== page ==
No other leather boot maker profited more from the transition to injected plastic shells than Nordica. During most of the 1970’s and 80’s, Nordica’s unit share of the world market was so dominant the only competition was for second place. It responded to the surge in sales generated by Salomon’s wildly popular rear-entries by concocting a blizzard of convenient-entry alternatives populating every price point. By the close of the 80’s, almost all of Nordica’s line was made up of RE’s of one ilk or another.
When Nordica was sold to cotton sweater maker Benetton, it marked the beginning of the brand’s slide off its pedestal. Benetton drove the brand downward before selling it back at an eyebrow-arching loss to the Vaccari family who had owned it before Benetton’s disastrous stewardship. The rise back to relevance hasn’t been unperturbed, but by rebuilding its core line segment by segment, Nordica has returned to the first rank of boot makers. Its resurgence matters not just to the Tecnica Group that currently owns the brand, but to the ski trade at large. The ski industry fares better as a whole when its marquee brands excel.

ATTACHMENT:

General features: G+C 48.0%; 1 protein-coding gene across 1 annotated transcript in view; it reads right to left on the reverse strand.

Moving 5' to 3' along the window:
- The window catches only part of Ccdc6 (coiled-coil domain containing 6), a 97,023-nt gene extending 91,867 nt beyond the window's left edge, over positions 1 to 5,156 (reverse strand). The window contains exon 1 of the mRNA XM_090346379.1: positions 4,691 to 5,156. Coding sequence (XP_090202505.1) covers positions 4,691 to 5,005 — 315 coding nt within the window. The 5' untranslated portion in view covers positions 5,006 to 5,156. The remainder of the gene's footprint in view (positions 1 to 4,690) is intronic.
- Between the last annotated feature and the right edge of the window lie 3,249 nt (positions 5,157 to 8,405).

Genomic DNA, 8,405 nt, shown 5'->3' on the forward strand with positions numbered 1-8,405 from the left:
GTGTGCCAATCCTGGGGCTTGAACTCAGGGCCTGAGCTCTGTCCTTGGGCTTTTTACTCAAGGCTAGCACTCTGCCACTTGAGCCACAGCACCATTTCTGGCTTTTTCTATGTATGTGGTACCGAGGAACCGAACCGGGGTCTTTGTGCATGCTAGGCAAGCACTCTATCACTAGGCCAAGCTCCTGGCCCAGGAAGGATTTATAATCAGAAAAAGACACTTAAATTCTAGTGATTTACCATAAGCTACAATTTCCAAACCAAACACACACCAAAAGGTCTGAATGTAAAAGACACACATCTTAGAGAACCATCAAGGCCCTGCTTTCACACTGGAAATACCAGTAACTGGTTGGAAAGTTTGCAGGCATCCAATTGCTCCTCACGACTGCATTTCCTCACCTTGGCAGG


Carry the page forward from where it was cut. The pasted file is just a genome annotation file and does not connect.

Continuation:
Nordica’s renaissance in the recreational boot market began three years ago with the introduction of a new boot with an old name, Speedmachine. The new Speedmachines were (and remain) classic, 4-buckle overlaps with a generous, medium volume shell and saleable features such as moldable shells and cork-covered liners. Most importantly, the out-of-the-box fit was luscious, rendering modifications mostly moot. Speedmachine spawned the wide-lasted Sportmachine a year ago and for 2019 the final shoe in the series drops with the debut of Promachine.
While it’s fair to say Sportmachine is a wider version of Speedmachine, Promachine is more than just a narrower one. Speedmachine is aimed squarely at the middle of the market; Promachine intends to attract a better class of skier. (It’s an elitist sport, what can I say?) All the comfort and customization features are retained in the Promachine, but the 98mm-lasted liner is more accurate and the shell delivers steering power on a par with 130-flex race boots. Race boots don’t have Grip Walk soles, however, which are standard on the Promachine 130 and available for Speedmachine and Sportmachine models. For all-terrain, recreational skiers, Grip Walk just makes more sense.
All three Machine lines includes a full complement of women’s models with women-specific cuffs and liners. All women’s models (and most of the men’s) use Primaloft® insulation to keep tootsies warm and dry.